∙Stroke Color (NSStrokeColorAttributeName)
       ∙Paragraph Style (NSParagraphStyleAttributeName)
       ∙Tool Tip (NSToolTipAttributeName)
       ∙Attaching Images (NSAttachmentAttributeName)

For more information on Visual Attributed String you can go to the Mac App Store or the official Visual Attributed String website.

Screenshots:

Visual Attributed String Mac app screenshot of document window showing some editable attributes. Visual Attributed String Mac app screenshot showing mocked up iOS application user interface. Visual Attributed String Mac screenshot showing generated code for a document in Swift. Visual Attributed String Mac app screenshot showing code for selection popover in document. Visual Attributed String Mac App screenshot showing Emoji characters in document.

How to Deprecate your Own API in Objective-C

To mark some of your own API as deprecated in Objective-C, you simply can add the following attribute to your method declaration (as seen in the snippet below):

-(void)myOldMethod __attribute((deprecated("Use the myNewMethod instead.")));

Now when you call myOldMethod in your code, the compiler will warn you that: “myOldMethod is deprecated. Use the myNewMethod instead”. You can also add the deprecated attribute to property declarations.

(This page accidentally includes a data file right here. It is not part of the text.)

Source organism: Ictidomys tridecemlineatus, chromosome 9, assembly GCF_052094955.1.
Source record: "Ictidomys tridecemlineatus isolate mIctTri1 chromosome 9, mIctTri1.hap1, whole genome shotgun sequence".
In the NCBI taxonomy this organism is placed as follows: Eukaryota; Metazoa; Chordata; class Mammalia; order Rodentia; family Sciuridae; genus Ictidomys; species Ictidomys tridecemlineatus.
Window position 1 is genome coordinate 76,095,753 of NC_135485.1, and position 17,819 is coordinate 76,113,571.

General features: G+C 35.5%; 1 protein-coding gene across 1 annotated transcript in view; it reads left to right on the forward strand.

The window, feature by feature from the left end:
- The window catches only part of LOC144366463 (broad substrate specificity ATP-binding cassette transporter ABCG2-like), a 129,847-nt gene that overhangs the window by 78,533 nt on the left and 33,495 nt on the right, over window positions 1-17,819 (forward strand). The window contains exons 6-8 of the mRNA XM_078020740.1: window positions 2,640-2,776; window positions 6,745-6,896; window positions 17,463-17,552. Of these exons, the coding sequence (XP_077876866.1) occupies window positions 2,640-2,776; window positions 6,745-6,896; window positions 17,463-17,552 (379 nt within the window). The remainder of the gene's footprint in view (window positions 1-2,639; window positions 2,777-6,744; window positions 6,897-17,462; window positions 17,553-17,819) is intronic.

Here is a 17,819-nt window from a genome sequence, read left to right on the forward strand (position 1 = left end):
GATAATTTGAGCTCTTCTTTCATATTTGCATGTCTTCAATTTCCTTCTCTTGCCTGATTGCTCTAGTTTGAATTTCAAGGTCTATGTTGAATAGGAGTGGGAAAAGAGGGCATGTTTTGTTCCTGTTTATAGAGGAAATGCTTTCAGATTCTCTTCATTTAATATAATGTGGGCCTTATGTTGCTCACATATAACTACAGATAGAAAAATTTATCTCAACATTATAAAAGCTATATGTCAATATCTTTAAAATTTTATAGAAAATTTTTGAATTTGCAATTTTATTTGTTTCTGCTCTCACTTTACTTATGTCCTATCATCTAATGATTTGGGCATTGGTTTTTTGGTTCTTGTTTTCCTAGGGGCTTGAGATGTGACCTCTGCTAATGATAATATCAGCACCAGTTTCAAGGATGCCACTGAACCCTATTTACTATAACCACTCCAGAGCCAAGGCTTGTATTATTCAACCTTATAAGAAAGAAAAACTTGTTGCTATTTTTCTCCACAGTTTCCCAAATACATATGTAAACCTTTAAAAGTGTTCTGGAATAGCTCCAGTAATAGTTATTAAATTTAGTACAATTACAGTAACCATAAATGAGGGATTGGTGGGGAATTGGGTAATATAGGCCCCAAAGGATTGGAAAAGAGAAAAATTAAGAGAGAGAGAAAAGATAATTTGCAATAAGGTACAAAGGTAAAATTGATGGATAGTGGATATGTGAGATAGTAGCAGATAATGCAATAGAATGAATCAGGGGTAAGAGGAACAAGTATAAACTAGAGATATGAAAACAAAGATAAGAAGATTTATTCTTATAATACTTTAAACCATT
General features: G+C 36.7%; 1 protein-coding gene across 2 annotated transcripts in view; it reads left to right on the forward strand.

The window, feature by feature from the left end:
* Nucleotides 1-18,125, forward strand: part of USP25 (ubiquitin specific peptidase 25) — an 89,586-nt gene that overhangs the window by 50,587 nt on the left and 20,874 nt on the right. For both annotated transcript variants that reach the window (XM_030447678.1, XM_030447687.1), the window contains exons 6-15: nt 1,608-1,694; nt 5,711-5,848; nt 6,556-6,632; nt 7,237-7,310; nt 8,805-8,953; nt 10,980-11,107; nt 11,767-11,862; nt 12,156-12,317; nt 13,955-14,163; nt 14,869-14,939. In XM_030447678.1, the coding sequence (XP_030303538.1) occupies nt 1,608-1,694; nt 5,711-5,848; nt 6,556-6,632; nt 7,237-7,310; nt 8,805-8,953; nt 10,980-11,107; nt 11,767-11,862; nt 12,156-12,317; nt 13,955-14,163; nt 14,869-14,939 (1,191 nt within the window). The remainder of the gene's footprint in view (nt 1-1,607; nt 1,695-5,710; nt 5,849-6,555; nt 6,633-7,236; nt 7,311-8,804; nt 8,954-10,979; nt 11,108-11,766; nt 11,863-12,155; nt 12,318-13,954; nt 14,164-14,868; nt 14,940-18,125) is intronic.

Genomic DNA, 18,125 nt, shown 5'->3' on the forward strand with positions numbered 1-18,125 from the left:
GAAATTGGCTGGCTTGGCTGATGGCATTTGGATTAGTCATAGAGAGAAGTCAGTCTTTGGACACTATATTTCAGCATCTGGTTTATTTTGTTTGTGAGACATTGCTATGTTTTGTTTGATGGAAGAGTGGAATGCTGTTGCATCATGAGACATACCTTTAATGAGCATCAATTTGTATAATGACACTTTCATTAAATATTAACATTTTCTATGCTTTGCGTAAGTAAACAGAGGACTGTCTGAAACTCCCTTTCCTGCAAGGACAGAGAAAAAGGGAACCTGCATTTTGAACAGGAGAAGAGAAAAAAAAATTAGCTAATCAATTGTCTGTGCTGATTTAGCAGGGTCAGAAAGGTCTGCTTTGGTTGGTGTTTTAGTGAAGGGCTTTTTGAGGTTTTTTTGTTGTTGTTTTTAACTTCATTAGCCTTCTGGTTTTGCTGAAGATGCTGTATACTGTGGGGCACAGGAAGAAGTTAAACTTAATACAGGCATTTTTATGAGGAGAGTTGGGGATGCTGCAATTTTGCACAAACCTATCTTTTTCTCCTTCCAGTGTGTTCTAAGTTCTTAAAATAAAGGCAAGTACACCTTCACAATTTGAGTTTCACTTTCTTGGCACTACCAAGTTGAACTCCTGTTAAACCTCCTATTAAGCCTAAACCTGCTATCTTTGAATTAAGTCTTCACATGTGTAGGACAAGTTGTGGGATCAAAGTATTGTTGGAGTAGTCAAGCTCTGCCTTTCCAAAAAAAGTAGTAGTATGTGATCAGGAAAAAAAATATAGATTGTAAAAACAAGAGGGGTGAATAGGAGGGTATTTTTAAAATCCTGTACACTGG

But what if you wanted to be more specific? For instance, if there is a better way to handle something in the iOS 8 SDK, you can mark an old method as deprecated only for projects that have iOS 8.0 or later as the deployment target.

-(void)myOldMethod NS_DEPRECATED_IOS(3_0, 8_0,"Use myNewMethod instead.");

Using the code snippet above, if you call myOldMethod the compiler will only warn you that the method is deprecated if your project’s deployment target is set to iOS 8 or later.

Deprecating your own methods can come in handy especially if you have written your own framework that is used across multiple projects. You may choose to deprecate some of your own API rather than removing the methods entirely until you get around to adapting your existing projects to use your new API.